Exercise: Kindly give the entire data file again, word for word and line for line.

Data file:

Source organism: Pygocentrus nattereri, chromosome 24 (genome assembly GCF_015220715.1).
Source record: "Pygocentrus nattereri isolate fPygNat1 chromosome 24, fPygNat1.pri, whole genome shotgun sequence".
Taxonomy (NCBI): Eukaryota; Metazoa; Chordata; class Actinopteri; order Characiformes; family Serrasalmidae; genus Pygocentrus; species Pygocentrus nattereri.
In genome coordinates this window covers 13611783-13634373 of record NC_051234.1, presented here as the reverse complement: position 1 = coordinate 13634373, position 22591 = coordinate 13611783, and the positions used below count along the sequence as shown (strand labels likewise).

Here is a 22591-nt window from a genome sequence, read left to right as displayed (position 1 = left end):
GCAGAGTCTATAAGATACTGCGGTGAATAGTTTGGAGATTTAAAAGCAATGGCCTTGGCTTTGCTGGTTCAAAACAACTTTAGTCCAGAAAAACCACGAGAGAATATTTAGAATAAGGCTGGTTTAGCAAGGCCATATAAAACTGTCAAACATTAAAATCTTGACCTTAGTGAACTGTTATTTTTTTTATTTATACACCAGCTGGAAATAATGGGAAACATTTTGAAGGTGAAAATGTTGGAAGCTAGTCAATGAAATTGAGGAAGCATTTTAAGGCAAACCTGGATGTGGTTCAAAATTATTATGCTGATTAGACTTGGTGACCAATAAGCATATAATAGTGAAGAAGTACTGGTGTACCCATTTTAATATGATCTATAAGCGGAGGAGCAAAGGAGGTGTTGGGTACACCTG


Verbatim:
Source organism: Pygocentrus nattereri, chromosome 24 (genome assembly GCF_015220715.1).
Source record: "Pygocentrus nattereri isolate fPygNat1 chromosome 24, fPygNat1.pri, whole genome shotgun sequence".
Taxonomy (NCBI): Eukaryota; Metazoa; Chordata; class Actinopteri; order Characiformes; family Serrasalmidae; genus Pygocentrus; species Pygocentrus nattereri.
In genome coordinates this window covers 13611783-13634373 of record NC_051234.1, presented here as the reverse complement: position 1 = coordinate 13634373, position 22591 = coordinate 13611783, and the positions used below count along the sequence as shown (strand labels likewise).

Here is a 22591-nt window from a genome sequence, read left to right as displayed (position 1 = left end):
GCAGAGTCTATAAGATACTGCGGTGAATAGTTTGGAGATTTAAAAGCAATGGCCTTGGCTTTGCTGGTTCAAAACAACTTTAGTCCAGAAAAACCACGAGAGAATATTTAGAATAAGGCTGGTTTAGCAAGGCCATATAAAACTGTCAAACATTAAAATCTTGACCTTAGTGAACTGTTATTTTTTTTATTTATACACCAGCTGGAAATAATGGGAAACATTTTGAAGGTGAAAATGTTGGAAGCTAGTCAATGAAATTGAGGAAGCATTTTAAGGCAAACCTGGATGTGGTTCAAAATTATTATGCTGATTAGACTTGGTGACCAATAAGCATATAATAGTGAAGAAGTACTGGTGTACCCATTTTAATATGATCTATAAGCGGAGGAGCAAAGGAGGTGTTGGGTACACCTG